Photoshop for Beginners; Fingerprints are not Beauty Spots!

In this next edition of ‘Photoshop for Beginners’, we’re going to take a look at some more of the most commonly used tools in photoshop; the spot healing tool, the clone tool, and the patch tool. Using a combination of these tools, you’ll be able to remove any and all unsightly marks from your photographs to give them a more professional finish.

If you don’t have photoshop, you can probably still follow along with this tutorial as most image editing software has similar tools. The only thing they probably won’t have is PS’s brilliant ‘patch tool’; this tutorial will teach you how to use a variety of tools though, so just skip that little section :). If you need some help finding a free image editing program to use, try taking a look at this post for my personal (unpaid) recommendations.

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Photoshop for Beginners; Destructive Tendencies

Okay, so I realised when I was writing this tutorial about levels and curves that I really needed to write a bit about destructive and non-destructive editing and file formats, but unfortunately there’s a lot to be written about it, so I decided to put it into a separate mini-tutorial 🙂

And so, I present to you Photoshop for Beginners Part 4; Destructive Tendencies

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Photoshop for Beginners; Levelling that Curve

For the next part of my ‘Photoshop for beginners’ series, I thought I’d take a look at the two most basic (and most used) PS adjustments; levels and curves. Most photo-editing software has these two adjustment tabs somewhere within their interface, so you can follow along with this tutorial even if you don’t have photoshop itself 🙂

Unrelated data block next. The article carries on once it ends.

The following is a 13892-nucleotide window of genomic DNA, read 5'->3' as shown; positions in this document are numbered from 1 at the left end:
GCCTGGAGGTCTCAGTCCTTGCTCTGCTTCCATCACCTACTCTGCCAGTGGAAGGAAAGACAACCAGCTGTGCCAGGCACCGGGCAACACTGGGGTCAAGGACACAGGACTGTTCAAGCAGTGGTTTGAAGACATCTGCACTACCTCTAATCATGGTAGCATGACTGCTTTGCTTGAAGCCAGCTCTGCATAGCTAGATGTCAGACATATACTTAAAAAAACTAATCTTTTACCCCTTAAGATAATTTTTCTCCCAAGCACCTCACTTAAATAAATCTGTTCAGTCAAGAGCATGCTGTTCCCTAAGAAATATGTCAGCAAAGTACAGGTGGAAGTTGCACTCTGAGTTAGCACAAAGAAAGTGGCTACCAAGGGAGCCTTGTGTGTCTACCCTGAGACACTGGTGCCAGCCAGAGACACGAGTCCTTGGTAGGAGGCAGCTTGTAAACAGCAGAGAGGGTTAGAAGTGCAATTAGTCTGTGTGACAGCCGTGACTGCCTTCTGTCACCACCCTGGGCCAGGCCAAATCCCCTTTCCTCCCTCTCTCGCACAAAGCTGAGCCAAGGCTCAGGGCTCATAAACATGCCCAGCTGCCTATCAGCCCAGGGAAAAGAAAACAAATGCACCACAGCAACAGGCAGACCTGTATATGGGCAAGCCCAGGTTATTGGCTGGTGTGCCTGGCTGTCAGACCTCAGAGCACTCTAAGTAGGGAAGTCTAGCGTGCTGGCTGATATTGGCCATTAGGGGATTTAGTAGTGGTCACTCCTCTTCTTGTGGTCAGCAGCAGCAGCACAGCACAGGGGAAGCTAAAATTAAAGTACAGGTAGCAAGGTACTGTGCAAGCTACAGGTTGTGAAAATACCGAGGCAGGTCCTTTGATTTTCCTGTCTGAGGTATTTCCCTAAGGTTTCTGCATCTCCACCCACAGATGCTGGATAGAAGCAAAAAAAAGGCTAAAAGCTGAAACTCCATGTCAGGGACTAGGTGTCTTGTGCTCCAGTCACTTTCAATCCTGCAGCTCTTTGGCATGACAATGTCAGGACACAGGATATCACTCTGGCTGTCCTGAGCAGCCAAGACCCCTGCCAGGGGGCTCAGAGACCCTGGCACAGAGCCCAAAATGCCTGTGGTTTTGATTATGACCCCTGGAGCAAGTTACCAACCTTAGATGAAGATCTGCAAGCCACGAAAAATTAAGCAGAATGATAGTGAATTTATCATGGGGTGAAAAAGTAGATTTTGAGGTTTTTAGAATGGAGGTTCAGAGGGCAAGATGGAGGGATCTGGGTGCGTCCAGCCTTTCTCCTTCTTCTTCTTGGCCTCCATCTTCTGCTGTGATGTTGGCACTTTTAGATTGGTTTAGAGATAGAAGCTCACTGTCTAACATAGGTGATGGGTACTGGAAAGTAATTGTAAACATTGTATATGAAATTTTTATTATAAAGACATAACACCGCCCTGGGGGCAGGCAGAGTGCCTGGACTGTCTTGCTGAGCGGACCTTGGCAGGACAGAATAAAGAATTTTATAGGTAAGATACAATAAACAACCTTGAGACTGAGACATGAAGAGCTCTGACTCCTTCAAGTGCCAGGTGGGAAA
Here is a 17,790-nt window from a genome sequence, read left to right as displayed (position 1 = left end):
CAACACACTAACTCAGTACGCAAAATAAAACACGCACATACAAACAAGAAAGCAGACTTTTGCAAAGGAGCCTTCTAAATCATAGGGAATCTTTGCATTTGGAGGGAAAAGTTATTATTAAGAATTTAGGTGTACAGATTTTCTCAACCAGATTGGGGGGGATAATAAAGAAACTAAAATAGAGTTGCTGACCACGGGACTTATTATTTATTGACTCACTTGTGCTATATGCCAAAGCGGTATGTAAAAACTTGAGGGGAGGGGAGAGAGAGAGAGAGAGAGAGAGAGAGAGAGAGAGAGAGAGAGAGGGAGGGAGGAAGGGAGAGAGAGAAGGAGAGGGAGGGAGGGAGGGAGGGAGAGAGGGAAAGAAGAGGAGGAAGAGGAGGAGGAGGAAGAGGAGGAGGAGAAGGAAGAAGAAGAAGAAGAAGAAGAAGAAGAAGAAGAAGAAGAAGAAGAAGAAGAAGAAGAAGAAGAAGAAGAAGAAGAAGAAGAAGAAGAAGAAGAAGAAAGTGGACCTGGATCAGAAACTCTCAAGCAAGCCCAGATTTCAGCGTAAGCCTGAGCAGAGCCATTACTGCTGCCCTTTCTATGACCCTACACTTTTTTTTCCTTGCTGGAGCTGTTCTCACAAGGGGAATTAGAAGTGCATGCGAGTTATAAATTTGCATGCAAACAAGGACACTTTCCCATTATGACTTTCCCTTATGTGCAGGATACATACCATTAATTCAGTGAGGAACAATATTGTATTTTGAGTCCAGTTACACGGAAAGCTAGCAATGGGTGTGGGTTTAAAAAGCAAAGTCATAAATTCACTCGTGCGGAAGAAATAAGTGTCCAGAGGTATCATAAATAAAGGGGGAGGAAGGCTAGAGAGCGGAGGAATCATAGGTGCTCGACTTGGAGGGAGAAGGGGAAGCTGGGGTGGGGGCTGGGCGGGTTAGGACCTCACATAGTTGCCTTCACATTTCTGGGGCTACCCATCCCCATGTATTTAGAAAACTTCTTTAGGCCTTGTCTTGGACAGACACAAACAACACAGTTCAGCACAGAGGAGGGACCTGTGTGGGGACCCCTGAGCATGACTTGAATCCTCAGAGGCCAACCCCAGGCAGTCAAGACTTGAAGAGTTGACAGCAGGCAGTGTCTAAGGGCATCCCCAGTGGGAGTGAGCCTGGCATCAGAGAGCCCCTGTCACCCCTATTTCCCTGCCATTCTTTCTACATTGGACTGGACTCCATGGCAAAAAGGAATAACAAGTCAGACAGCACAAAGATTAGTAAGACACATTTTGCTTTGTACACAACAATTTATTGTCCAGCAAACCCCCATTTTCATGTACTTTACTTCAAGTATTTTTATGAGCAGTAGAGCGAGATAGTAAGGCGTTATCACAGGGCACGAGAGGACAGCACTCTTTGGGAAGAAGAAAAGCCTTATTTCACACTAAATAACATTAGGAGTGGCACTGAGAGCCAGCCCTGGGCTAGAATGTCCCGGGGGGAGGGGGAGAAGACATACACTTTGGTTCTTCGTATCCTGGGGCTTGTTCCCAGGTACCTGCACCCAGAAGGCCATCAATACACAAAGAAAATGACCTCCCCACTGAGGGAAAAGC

Also, this isn’t going to be a completely in-depth of every single aspect of levels and curves; it’s meant to be more of a practical overview to help get you on your way. If you’re looking for an in-depth technical explanation of how each little aspect actually works, you’re better off doing some research into professional photography books and magazines.

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Photoshop for Beginners; Put all your photos in one basket

In my last post, we talked lots about White Balance, and towards the end there I mentioned a nifty little program called CameraRaw and one of its best features – the ability to edit in batch. This means you can edit literally dozens of images at once; well, more specifically, you can edit one photograph and then apply all the adjustments to multiple others. This ensures consistency in your work, but also saves a great deal of time and effort!

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Photoshop for Beginners; Getting a Balanced Look

Since my last couple of posts have talked a lot about White Balance without going in to any great detail, I thought I’d make the second part of ‘Photoshop for Beginners’ about White Balance and, more specifically, how to correct it. I won’t be talking about how to manually control the WB in-camera, as there are plenty of other tutorials on how to do this; instead, I’ll be teaching you how to correct the WB when your camera gets it wrong, and one quick cheat to get perfect WB every single time.

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